I have been spending the last six days with some dear friends. We’ve been wrapping our arms around an amazing colleague and her family. They've lost an incredible husband and father to that grand villain - cancer.
He was fifty years old.
He was a man of action and purpose who loved his family to distraction. He never bullshitted you, was a realist and never questioned why he landed in the bulls-eye of the grim reaper. (Well, he might have in private once or twice, but never let anyone else know.) He accepted his fate, fought valiantly to prolong his time with his children and wife, and embraced each day he had left with them.
On one particular visit last fall I found him alone in the back yard cleaning the family chiminea. We’d all spent many a happy hour laughing on this back patio, warming our hands and sharing funny kindergarten stories and laughing at ourselves. His wife (one of my fellow kindergarten teachers) and girls were in the house, and I sat crossed legged on the brick patio to chat before going inside. We made some small talk, and I made a comment about being thankful for each day. He looked at me and started telling me an incredible story.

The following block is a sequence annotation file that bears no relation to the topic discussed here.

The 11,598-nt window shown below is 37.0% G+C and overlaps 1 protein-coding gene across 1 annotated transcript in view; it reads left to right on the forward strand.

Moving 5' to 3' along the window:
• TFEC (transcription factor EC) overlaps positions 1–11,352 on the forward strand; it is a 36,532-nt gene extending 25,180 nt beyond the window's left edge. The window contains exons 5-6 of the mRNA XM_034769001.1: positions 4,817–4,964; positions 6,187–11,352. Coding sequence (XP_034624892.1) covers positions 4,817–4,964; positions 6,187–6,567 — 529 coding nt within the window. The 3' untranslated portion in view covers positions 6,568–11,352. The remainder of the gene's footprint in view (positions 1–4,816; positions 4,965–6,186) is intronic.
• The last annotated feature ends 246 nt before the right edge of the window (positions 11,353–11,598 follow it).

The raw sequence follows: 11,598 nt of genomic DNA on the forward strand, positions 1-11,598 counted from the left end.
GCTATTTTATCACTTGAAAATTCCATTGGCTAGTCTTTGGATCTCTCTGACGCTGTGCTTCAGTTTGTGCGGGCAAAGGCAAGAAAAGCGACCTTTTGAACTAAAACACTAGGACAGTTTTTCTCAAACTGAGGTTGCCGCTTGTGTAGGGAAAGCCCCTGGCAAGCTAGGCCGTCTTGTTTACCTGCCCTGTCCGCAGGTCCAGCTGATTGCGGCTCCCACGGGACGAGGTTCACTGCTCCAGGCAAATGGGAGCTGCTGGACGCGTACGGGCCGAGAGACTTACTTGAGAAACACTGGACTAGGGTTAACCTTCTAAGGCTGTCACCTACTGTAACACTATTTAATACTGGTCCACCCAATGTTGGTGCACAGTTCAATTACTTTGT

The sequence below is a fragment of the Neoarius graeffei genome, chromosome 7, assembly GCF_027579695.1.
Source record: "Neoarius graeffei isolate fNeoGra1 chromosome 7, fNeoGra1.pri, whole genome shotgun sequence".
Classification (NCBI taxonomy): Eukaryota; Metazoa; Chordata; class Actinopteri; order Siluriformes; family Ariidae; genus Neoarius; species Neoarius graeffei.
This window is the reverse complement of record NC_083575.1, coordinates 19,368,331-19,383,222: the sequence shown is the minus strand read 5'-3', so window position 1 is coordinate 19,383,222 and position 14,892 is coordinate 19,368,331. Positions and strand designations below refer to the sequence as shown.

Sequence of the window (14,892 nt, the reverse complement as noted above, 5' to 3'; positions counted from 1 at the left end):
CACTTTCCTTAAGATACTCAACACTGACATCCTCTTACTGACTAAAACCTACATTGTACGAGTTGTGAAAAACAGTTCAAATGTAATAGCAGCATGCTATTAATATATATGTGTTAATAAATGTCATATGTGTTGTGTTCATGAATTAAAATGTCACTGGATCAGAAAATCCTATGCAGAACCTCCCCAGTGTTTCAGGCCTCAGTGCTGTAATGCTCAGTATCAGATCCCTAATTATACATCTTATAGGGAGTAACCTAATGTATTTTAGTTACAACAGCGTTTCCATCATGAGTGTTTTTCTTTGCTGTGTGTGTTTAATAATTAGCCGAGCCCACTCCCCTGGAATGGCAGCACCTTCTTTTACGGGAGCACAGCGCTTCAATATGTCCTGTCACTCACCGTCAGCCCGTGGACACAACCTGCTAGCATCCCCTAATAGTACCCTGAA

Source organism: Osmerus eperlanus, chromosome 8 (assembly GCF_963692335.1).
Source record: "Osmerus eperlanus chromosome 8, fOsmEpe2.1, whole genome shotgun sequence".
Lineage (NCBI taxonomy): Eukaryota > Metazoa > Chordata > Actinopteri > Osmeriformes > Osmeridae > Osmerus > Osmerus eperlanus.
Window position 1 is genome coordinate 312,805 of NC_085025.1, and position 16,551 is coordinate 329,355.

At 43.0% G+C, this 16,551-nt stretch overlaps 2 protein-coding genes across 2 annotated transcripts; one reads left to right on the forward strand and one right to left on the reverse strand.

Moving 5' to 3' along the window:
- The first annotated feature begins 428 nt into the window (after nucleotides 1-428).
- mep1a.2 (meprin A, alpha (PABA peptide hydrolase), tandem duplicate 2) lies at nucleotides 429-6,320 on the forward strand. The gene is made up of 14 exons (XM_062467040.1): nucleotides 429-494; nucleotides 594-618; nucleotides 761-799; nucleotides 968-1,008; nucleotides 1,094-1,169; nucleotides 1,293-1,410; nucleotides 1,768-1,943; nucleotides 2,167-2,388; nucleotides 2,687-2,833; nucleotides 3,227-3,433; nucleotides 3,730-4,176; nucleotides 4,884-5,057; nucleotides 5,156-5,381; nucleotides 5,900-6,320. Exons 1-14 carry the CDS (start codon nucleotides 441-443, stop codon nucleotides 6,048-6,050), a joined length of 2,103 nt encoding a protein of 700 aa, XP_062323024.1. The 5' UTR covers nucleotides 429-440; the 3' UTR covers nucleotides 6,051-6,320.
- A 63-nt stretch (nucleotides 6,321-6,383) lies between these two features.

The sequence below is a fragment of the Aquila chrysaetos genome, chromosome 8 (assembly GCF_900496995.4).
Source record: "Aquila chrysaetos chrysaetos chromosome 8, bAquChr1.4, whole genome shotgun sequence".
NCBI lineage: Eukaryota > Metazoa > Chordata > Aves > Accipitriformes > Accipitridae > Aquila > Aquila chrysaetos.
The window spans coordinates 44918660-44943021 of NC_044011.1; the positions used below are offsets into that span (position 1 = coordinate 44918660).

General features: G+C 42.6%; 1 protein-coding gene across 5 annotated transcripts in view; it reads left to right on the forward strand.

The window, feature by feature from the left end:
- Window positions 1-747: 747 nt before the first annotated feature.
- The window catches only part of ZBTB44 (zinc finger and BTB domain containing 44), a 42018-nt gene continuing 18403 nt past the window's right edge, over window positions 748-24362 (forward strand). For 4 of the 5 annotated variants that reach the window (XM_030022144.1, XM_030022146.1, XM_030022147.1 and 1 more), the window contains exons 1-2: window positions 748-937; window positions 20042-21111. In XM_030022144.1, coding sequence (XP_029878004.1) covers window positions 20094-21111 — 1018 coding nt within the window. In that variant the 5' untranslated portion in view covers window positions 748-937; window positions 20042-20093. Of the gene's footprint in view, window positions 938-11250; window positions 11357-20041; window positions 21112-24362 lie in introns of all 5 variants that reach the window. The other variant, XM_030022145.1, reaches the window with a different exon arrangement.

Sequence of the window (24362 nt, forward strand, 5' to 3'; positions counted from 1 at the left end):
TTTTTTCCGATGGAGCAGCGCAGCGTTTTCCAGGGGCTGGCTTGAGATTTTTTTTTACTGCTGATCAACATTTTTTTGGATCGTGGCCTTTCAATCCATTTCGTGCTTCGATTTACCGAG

“You know, Vodka, I know that each day is a gift; and I’ve known that for a very long time.
“When I was twelve years old, my older brother Donald came home after being in the service. He was young, only 23 or so, and had a great life planned for himself. He was working with a buddy repairing the roof of one of the churches in town. It wasn’t raining, but a sudden, freak lighting storm swept through town. They were struck by a bolt of lightning that blew them right off the roof onto the ground.
“My brother stood up to check on his buddy. He was stunned, but okay. My brother wasn’t so lucky. A minute later he fell over and died. Ever since that day, at twelve years old, I realized that we never, ever know when it’s our time.”
I looked at him, shaking my head in wonder. “Yep. Each day really is a damn gift.”
Tomorrow we bid our final farewell to this amazing man. A man who lived far many more years than his brother, but who will be holding that brother's hand for the rest of eternity. May you rest in sweet peace, Joe; sweet, sweet peace.